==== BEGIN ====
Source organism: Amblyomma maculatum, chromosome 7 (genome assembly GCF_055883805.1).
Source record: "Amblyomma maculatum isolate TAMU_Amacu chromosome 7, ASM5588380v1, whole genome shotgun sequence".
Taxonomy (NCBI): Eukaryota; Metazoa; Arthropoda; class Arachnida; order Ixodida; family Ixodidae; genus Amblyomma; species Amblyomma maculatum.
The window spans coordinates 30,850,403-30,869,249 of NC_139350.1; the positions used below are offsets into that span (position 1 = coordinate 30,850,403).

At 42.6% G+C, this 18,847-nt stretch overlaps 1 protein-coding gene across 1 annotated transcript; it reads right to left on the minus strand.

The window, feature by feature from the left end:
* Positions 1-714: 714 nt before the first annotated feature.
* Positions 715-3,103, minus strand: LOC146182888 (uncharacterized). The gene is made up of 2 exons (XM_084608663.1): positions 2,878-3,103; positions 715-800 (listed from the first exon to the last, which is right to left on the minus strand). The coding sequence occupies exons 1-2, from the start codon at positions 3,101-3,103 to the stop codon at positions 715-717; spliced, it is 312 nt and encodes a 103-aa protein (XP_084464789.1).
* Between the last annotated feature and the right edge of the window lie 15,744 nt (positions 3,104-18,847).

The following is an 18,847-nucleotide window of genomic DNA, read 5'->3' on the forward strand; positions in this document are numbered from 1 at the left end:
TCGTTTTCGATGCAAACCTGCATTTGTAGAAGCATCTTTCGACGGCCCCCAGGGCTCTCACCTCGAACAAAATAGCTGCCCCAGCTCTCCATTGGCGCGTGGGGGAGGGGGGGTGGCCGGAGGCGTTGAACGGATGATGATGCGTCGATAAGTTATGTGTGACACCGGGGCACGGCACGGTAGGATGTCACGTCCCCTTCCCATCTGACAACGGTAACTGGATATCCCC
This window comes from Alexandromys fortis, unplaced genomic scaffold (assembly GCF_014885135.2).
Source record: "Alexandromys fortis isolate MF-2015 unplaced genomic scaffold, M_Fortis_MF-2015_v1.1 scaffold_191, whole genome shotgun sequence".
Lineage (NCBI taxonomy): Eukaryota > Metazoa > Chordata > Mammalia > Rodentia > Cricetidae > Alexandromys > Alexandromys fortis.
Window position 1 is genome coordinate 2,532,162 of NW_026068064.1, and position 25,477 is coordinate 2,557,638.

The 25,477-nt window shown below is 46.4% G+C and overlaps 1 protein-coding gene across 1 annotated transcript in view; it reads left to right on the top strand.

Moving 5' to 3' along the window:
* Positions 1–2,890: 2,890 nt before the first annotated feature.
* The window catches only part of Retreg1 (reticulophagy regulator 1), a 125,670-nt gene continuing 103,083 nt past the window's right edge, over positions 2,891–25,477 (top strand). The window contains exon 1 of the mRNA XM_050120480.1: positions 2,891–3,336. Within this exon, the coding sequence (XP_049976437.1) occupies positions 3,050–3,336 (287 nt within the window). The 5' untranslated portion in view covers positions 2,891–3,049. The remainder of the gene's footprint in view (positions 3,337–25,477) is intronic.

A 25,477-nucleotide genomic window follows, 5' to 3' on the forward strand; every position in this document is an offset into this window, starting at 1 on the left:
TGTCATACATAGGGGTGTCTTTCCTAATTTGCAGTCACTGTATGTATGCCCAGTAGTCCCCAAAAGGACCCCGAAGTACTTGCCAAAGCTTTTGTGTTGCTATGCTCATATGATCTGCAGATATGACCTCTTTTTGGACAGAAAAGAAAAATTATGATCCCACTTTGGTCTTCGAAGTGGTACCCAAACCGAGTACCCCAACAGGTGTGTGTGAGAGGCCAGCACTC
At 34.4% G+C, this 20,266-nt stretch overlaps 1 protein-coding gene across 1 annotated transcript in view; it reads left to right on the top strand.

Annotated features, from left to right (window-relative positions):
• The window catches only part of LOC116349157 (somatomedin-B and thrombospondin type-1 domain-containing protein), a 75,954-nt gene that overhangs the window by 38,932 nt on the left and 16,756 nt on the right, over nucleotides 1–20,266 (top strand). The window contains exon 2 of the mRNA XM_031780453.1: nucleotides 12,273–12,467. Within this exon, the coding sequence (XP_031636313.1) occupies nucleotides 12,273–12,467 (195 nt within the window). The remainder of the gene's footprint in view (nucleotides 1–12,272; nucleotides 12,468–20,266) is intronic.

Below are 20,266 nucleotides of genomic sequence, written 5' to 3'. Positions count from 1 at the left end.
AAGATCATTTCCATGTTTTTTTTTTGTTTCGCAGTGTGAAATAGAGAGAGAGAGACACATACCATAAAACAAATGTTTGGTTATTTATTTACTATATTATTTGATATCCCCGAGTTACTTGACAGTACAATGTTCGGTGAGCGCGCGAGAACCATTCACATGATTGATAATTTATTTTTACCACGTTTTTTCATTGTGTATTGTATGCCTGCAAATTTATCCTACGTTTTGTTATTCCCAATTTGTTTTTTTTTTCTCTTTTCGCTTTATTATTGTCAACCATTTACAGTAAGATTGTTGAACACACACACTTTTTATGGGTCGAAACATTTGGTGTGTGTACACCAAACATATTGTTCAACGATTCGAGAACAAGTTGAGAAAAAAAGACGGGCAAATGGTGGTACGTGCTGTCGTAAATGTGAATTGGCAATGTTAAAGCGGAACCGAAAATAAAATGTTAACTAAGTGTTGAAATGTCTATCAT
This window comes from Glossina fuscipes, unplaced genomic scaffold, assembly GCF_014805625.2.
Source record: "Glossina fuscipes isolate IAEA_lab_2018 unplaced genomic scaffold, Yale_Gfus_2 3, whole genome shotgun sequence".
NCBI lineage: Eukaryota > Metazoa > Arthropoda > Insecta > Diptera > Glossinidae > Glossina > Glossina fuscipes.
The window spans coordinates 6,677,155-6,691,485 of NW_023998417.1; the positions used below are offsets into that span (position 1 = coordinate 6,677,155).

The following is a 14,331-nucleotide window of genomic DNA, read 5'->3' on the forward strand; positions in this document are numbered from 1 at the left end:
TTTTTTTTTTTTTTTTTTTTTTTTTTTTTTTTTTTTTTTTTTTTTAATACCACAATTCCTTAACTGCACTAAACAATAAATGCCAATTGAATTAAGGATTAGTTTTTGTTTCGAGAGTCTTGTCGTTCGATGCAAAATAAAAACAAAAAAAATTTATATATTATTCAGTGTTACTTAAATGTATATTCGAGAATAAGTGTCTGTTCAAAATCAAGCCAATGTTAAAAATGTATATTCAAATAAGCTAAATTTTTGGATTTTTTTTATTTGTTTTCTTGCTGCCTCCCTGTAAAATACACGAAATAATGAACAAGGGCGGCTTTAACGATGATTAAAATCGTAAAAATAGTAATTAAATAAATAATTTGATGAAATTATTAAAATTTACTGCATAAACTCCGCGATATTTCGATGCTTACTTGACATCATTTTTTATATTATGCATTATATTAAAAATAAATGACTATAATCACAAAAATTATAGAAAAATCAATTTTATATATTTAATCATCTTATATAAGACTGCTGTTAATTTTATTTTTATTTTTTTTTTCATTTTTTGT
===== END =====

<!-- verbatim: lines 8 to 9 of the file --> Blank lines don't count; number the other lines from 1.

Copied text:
* Positions 715-3,103, minus strand: LOC146182888 (uncharacterized). The gene is made up of 2 exons (XM_084608663.1): positions 2,878-3,103; positions 715-800 (listed from the first exon to the last, which is right to left on the minus strand). The coding sequence occupies exons 1-2, from the start codon at positions 3,101-3,103 to the stop codon at positions 715-717; spliced, it is 312 nt and encodes a 103-aa protein (XP_084464789.1).
* Between the last annotated feature and the right edge of the window lie 15,744 nt (positions 3,104-18,847).